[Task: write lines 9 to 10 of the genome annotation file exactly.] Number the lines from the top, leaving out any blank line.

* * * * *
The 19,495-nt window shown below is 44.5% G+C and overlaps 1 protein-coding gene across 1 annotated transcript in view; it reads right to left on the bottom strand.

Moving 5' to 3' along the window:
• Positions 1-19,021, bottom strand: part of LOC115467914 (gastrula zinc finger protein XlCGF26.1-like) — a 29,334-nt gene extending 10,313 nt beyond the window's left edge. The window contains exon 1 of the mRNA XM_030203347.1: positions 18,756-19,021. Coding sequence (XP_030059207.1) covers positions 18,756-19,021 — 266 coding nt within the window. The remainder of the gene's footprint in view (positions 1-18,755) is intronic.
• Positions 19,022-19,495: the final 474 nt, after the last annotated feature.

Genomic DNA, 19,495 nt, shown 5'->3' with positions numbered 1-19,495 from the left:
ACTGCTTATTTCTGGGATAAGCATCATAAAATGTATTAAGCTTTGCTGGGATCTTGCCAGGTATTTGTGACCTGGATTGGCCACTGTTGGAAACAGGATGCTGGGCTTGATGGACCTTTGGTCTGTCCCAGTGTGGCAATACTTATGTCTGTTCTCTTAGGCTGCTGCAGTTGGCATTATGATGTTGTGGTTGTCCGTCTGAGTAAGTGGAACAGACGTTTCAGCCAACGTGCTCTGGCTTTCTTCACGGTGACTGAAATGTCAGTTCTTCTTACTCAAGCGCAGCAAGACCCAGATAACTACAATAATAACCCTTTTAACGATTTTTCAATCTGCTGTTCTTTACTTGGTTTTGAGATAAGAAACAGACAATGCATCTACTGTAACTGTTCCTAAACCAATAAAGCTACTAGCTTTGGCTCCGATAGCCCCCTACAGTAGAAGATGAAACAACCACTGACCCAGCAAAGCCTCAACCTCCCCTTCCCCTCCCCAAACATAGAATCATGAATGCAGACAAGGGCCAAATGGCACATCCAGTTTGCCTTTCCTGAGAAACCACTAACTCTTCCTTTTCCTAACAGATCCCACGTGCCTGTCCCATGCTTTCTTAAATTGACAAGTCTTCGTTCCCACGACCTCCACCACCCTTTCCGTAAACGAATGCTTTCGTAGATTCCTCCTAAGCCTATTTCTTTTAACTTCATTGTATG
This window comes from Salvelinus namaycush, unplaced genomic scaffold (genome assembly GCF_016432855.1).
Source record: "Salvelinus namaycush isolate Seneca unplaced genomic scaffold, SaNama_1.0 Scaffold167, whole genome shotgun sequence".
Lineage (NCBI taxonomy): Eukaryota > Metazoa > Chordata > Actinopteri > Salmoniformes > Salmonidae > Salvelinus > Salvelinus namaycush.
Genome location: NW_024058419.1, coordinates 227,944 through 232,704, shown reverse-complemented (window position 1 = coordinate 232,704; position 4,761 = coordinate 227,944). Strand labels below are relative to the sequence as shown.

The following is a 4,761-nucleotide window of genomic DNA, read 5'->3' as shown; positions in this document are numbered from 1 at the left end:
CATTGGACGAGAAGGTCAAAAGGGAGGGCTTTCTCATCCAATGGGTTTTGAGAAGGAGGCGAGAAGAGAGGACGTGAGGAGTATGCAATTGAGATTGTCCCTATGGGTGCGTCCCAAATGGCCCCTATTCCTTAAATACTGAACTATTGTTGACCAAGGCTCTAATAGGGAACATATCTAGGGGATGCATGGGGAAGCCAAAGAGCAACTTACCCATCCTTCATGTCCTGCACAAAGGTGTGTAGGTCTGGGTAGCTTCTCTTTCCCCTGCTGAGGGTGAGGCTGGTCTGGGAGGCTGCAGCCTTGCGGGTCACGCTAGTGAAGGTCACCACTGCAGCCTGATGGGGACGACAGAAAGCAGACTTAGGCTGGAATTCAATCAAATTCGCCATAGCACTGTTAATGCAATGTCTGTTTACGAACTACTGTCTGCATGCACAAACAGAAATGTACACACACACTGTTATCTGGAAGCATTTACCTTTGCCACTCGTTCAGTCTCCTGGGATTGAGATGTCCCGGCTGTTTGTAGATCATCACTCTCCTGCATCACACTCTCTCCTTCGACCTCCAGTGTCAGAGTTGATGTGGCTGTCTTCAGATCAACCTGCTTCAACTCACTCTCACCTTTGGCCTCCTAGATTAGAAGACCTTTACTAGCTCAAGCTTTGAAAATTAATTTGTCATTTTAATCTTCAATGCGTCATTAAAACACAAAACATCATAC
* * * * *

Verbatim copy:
Lineage (NCBI taxonomy): Eukaryota > Metazoa > Chordata > Actinopteri > Salmoniformes > Salmonidae > Salvelinus > Salvelinus namaycush.
Genome location: NW_024058419.1, coordinates 227,944 through 232,704, shown reverse-complemented (window position 1 = coordinate 232,704; position 4,761 = coordinate 227,944). Strand labels below are relative to the sequence as shown.